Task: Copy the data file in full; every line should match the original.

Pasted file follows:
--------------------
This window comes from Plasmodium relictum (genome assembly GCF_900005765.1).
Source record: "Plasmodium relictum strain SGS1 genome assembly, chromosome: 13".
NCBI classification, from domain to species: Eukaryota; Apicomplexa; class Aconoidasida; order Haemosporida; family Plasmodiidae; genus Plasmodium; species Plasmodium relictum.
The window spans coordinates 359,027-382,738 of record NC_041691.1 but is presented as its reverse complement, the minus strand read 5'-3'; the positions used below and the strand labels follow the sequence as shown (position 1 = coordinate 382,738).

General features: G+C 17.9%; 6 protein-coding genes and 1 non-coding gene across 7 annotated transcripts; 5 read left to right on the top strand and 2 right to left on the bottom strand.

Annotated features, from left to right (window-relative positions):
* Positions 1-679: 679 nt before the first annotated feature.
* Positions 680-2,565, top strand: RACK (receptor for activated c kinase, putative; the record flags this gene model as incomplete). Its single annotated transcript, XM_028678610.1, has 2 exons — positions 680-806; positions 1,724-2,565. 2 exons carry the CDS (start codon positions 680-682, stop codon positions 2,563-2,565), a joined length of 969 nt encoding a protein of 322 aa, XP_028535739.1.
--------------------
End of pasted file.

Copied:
This window comes from Plasmodium relictum (genome assembly GCF_900005765.1).
Source record: "Plasmodium relictum strain SGS1 genome assembly, chromosome: 13".
NCBI classification, from domain to species: Eukaryota; Apicomplexa; class Aconoidasida; order Haemosporida; family Plasmodiidae; genus Plasmodium; species Plasmodium relictum.
The window spans coordinates 359,027-382,738 of record NC_041691.1 but is presented as its reverse complement, the minus strand read 5'-3'; the positions used below and the strand labels follow the sequence as shown (position 1 = coordinate 382,738).

General features: G+C 17.9%; 6 protein-coding genes and 1 non-coding gene across 7 annotated transcripts; 5 read left to right on the top strand and 2 right to left on the bottom strand.

Annotated features, from left to right (window-relative positions):
* Positions 1-679: 679 nt before the first annotated feature.
* Positions 680-2,565, top strand: RACK (receptor for activated c kinase, putative; the record flags this gene model as incomplete). Its single annotated transcript, XM_028678610.1, has 2 exons — positions 680-806; positions 1,724-2,565. 2 exons carry the CDS (start codon positions 680-682, stop codon positions 2,563-2,565), a joined length of 969 nt encoding a protein of 322 aa, XP_028535739.1.